Klarman's Baupost Plans to Return Some Investor Money

  • Hedge fund firm also gave back capital in 2010 and 2013
  • With 42% of assets in cash, firm sees risk in low-volatility

Seth Klarman

Photographer: Scott Eells/Bloomberg

Seth Klarman’s $30 billion Baupost Group plans to return some capital to investors by year end because the hedge fund doesn’t see enough opportunities in the market.

Investors were told in recent weeks that the firm expects to return capital for the third time in its history, according to a person with knowledge of the matter. Boston-based Baupost is holding 42 percent of its assets in cash and wants to balance the money it manages with potential opportunities, said the person, who declined to be named because the information is private. It is unclear how much will be given back.

Baupost, a value-investment firm that profits from cheap assets, is finding it challenging to dig up bargains as central bank policy has helped prop up stock prices. Other hedge funds have made similar decisions because of worries over frothy markets. ValueAct Capital Management, the activist fund run by Jeffrey Ubben, planned to return $1.25 billion to investors in May amid concern that company valuations were too expensive.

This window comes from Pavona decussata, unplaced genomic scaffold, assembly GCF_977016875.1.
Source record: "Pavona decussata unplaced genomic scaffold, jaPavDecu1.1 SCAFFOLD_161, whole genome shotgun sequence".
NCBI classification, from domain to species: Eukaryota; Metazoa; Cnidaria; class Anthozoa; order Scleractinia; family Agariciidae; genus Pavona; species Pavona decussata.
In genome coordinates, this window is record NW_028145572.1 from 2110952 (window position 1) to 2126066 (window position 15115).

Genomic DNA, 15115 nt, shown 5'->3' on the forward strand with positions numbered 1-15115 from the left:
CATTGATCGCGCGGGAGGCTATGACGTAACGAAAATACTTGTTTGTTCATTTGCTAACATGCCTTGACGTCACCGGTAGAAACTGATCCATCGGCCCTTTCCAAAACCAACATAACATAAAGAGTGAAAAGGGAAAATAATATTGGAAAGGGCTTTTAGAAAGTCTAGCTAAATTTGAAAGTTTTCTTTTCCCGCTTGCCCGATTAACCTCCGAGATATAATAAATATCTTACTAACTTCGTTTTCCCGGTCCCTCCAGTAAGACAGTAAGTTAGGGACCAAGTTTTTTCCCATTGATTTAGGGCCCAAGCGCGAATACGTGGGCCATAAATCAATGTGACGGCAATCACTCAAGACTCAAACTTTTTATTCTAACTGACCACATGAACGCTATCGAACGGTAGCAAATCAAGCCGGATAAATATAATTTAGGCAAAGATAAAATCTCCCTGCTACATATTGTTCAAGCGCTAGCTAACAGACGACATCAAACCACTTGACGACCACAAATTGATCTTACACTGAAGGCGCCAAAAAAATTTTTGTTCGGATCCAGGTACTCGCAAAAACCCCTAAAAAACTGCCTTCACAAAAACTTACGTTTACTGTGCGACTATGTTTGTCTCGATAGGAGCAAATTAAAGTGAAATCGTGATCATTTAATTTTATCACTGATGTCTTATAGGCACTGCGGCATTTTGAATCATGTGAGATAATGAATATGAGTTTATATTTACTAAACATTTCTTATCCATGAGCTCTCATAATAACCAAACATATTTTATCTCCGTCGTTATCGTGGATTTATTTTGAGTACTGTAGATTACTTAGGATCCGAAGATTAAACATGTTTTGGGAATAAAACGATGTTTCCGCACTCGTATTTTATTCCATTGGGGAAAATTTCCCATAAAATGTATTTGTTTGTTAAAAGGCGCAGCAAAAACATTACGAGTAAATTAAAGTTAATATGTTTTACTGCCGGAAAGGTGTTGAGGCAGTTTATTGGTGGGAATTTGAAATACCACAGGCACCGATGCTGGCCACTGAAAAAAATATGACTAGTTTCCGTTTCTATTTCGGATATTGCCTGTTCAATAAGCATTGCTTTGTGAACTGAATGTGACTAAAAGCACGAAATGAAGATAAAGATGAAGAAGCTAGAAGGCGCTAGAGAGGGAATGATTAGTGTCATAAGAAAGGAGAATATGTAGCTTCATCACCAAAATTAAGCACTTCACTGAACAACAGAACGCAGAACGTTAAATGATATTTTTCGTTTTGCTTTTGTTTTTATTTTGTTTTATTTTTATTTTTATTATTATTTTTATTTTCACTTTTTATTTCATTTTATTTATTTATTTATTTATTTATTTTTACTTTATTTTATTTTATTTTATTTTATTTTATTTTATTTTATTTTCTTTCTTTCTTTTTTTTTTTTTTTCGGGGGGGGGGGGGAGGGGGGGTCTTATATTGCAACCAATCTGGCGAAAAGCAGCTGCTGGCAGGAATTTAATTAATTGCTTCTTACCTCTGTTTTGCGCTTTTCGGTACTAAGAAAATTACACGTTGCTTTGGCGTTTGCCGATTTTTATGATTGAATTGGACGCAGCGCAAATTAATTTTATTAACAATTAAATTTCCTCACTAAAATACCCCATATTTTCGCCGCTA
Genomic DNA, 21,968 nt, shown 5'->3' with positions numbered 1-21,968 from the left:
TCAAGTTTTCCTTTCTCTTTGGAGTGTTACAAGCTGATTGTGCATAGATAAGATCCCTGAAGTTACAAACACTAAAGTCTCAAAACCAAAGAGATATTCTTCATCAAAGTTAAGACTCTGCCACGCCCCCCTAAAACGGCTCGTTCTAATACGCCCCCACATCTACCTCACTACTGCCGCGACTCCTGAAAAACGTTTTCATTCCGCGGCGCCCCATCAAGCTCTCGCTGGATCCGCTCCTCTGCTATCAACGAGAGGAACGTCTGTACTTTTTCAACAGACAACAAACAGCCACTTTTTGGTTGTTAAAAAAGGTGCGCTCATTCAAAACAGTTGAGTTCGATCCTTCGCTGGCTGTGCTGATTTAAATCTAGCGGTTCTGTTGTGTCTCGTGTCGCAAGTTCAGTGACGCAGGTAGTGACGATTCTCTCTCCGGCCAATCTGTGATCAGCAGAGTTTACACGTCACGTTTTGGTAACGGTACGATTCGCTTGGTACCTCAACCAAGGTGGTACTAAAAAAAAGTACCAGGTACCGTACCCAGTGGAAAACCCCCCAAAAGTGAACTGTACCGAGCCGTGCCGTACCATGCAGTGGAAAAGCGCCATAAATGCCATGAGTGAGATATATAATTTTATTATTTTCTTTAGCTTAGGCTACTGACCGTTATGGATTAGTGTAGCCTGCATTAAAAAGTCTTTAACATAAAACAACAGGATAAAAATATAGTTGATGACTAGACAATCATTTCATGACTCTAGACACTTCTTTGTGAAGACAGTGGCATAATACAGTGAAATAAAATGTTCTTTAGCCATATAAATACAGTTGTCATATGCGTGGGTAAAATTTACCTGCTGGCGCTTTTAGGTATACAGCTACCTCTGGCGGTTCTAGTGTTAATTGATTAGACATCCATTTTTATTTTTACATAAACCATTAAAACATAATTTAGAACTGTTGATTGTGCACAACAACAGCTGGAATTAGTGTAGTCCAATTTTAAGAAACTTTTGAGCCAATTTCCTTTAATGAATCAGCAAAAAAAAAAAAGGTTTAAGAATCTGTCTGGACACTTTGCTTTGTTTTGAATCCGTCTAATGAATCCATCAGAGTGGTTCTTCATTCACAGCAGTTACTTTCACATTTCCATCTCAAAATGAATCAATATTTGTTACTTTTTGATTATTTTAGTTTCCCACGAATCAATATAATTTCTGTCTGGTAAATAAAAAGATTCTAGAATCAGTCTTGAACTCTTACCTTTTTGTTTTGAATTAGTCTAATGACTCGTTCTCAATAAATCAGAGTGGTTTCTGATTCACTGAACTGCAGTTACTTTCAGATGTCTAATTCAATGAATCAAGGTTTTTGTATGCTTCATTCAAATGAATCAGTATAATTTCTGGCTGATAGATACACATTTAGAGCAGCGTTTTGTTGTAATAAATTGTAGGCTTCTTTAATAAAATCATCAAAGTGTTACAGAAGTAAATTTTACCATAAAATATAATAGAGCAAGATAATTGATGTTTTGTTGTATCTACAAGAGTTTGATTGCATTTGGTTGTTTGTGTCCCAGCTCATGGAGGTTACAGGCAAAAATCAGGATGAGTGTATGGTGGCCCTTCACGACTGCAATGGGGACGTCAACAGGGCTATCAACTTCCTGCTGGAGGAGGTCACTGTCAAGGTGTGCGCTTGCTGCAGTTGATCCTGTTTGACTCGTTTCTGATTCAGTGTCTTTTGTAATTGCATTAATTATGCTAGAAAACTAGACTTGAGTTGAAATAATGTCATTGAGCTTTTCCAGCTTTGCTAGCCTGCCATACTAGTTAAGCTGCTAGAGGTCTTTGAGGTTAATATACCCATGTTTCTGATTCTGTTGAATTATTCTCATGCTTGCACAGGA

Diana DeSocio, a spokeswoman for Baupost, declined to comment.

Baupost also returned capital to investors in 2010 and 2013 for similar reasons.

Jim Mooney, president of Baupost, warned in a July investor letter that a low volatility environment could create conditions for another financial crisis because it encourages risk-taking through increased use of debt.

Klarman, 60, who wrote the preface to the sixth edition of “Security Analysis,” the landmark 1934 book by Benjamin Graham on value investing, has been a portfolio manager with Baupost since its inception.

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